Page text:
Two bombed churches

Credit: ‘Reproduced with the permission of the National Library of Scotland’ 

The tower of St Alban looks out on very different surroundings today. The rest of the church was demolished in 1955 with only the tower remaining on an island, with Wood Street passing either side.

Where once the tower looked out over its surroundings, today, the surrounding office blocks close in and look down on the tower.

Two bombed churches

Fourteen years before the raids that would cause so much destruction, in 1926 Wood Street looked very different:

Two bombed churches

Image credit: London Metropolitan Archives, City of London: catalogue ref: v8482613

St Alban, Wood Street was an unusual church in that the tower was on the corner of the church. In the above photo you can see the body of the church on the right.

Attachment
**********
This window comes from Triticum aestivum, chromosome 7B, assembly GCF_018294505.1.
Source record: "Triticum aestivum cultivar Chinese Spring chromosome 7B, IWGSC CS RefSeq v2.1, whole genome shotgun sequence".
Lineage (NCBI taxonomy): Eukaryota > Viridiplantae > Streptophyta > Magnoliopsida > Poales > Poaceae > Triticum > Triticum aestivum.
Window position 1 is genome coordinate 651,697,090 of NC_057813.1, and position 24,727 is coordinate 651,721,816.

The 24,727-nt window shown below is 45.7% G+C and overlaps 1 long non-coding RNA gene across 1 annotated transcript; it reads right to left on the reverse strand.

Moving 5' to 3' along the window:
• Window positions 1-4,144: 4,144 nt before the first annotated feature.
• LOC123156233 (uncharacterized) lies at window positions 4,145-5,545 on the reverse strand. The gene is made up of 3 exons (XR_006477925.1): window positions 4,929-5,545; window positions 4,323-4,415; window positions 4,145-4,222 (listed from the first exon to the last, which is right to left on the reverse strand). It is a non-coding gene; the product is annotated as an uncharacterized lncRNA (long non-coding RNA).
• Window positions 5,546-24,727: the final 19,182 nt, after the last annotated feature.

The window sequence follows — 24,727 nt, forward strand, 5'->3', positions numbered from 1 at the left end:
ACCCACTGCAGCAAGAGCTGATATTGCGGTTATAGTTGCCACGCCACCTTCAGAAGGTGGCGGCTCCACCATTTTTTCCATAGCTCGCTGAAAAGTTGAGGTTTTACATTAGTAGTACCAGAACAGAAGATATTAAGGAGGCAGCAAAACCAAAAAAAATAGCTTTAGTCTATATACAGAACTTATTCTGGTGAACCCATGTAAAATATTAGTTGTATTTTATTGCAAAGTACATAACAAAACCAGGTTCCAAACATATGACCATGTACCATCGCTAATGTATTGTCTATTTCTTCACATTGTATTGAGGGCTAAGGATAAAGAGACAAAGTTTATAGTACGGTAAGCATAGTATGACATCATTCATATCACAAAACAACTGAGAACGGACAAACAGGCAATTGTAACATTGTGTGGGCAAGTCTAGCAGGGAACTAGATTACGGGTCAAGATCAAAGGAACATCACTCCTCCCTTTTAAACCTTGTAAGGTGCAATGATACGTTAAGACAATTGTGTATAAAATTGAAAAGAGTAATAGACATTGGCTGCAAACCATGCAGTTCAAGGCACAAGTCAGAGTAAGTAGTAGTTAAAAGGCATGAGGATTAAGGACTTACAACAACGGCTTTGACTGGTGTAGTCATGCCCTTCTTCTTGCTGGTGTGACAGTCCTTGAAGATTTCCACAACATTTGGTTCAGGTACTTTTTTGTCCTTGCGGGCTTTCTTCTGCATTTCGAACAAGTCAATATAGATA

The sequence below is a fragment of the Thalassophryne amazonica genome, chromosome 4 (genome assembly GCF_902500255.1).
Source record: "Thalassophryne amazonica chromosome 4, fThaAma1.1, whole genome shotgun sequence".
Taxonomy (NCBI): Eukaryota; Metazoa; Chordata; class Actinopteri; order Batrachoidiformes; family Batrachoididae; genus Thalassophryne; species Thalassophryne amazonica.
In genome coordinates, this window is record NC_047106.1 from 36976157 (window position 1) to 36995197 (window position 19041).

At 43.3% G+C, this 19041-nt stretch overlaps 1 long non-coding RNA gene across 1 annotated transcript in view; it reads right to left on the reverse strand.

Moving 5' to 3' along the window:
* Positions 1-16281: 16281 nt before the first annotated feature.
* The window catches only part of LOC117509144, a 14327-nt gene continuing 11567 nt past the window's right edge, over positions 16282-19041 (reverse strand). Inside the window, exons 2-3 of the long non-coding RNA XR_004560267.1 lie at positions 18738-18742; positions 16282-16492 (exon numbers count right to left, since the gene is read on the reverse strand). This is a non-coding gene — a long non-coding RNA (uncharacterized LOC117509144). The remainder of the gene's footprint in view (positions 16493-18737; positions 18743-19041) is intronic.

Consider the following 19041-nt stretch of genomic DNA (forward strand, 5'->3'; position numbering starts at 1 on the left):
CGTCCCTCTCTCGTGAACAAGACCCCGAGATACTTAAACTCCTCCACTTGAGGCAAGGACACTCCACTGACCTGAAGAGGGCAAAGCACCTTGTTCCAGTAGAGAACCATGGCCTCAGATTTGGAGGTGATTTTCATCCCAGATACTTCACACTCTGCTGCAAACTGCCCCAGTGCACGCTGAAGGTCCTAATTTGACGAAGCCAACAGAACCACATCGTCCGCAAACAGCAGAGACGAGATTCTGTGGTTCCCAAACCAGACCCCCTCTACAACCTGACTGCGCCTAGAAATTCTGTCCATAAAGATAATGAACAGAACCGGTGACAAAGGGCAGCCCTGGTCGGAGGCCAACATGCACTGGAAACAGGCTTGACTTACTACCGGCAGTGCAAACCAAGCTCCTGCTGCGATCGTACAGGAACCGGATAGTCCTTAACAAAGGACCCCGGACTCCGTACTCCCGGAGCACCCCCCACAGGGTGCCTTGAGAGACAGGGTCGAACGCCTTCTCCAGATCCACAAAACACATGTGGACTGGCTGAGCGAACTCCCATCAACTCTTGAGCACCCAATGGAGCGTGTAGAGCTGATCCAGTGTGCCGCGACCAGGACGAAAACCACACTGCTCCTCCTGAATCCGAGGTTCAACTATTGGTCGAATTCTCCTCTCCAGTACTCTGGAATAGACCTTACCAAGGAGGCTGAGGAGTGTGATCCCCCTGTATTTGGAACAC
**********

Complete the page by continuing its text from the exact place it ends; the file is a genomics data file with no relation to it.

The church takes its name from St Alban, the first British Saint. The cathedral city of St Alban’s in Hertfordshire also takes it name from the same saint.

The London Encyclopedia states that the church was “built on the alleged site of the palace chapel of King Offa, the 8th century ruler of Mercia. In penance for his part in the murder of Alban, the first English martyr. Offa founded St Albans Abbey; and in 793 gave the patronage of Wood Street to the abbey”.  There is an immediate problem with this statement as Alban was recorded being executed in the early 4th century, whilst Offa was from the 8th century, so Offa could have had no part in murdering Alban.

The connection with the abbey at St Albans is probably correct. For example, in London Churches Before The Great Fire by Wilberforce Jenkins (1917), he states “The church was, at all events, built in Norman times, for we are told that the Abbey of S. Alban owned several churches in the Eleventh Century dedicated to S. Alban; and this was one of them”.

Jenkins aligns the church with a different Saxon King “Wood Street is said to have been formerly King Adel Street, justifying a tradition connecting the church with the Saxon King Adelstane. Anthony Munday, writing in 1633, gives his personal impression of the building as it then stood: